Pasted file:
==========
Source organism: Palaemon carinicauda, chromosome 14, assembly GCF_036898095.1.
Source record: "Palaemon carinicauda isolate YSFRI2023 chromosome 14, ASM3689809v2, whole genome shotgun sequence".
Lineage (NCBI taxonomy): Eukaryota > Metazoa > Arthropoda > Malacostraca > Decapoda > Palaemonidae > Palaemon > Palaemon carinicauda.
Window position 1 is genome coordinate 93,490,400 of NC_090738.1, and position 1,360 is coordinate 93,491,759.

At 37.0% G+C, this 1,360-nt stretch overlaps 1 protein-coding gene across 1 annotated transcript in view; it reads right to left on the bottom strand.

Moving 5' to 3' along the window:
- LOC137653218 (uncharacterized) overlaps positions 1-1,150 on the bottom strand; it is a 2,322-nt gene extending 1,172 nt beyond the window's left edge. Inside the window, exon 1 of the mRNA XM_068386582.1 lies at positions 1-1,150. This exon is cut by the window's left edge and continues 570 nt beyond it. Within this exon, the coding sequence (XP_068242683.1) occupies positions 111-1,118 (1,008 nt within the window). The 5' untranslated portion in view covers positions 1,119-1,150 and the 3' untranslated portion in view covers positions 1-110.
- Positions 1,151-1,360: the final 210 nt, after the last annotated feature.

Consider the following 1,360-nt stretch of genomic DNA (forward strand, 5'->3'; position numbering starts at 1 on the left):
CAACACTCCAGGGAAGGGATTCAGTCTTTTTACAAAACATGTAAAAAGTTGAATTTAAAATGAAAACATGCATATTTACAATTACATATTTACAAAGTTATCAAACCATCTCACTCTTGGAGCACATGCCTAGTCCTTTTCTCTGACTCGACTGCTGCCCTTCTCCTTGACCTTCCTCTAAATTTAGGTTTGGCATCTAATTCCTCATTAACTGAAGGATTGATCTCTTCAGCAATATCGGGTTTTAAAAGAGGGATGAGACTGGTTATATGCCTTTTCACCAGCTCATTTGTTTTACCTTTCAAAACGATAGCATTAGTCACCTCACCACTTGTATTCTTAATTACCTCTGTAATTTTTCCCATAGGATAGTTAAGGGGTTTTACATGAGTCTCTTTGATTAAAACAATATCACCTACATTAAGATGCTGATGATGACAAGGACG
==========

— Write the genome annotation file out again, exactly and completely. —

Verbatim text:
Source organism: Palaemon carinicauda, chromosome 14, assembly GCF_036898095.1.
Source record: "Palaemon carinicauda isolate YSFRI2023 chromosome 14, ASM3689809v2, whole genome shotgun sequence".
Lineage (NCBI taxonomy): Eukaryota > Metazoa > Arthropoda > Malacostraca > Decapoda > Palaemonidae > Palaemon > Palaemon carinicauda.
Window position 1 is genome coordinate 93,490,400 of NC_090738.1, and position 1,360 is coordinate 93,491,759.

At 37.0% G+C, this 1,360-nt stretch overlaps 1 protein-coding gene across 1 annotated transcript in view; it reads right to left on the bottom strand.

Moving 5' to 3' along the window:
- LOC137653218 (uncharacterized) overlaps positions 1-1,150 on the bottom strand; it is a 2,322-nt gene extending 1,172 nt beyond the window's left edge. Inside the window, exon 1 of the mRNA XM_068386582.1 lies at positions 1-1,150. This exon is cut by the window's left edge and continues 570 nt beyond it. Within this exon, the coding sequence (XP_068242683.1) occupies positions 111-1,118 (1,008 nt within the window). The 5' untranslated portion in view covers positions 1,119-1,150 and the 3' untranslated portion in view covers positions 1-110.
- Positions 1,151-1,360: the final 210 nt, after the last annotated feature.

Consider the following 1,360-nt stretch of genomic DNA (forward strand, 5'->3'; position numbering starts at 1 on the left):
CAACACTCCAGGGAAGGGATTCAGTCTTTTTACAAAACATGTAAAAAGTTGAATTTAAAATGAAAACATGCATATTTACAATTACATATTTACAAAGTTATCAAACCATCTCACTCTTGGAGCACATGCCTAGTCCTTTTCTCTGACTCGACTGCTGCCCTTCTCCTTGACCTTCCTCTAAATTTAGGTTTGGCATCTAATTCCTCATTAACTGAAGGATTGATCTCTTCAGCAATATCGGGTTTTAAAAGAGGGATGAGACTGGTTATATGCCTTTTCACCAGCTCATTTGTTTTACCTTTCAAAACGATAGCATTAGTCACCTCACCACTTGTATTCTTAATTACCTCTGTAATTTTTCCCATAGGATAGTTAAGGGGTTTTACATGAGTCTCTTTGATTAAAACAATATCACCTACATTAAGATGCTGATGATGACAAGGACG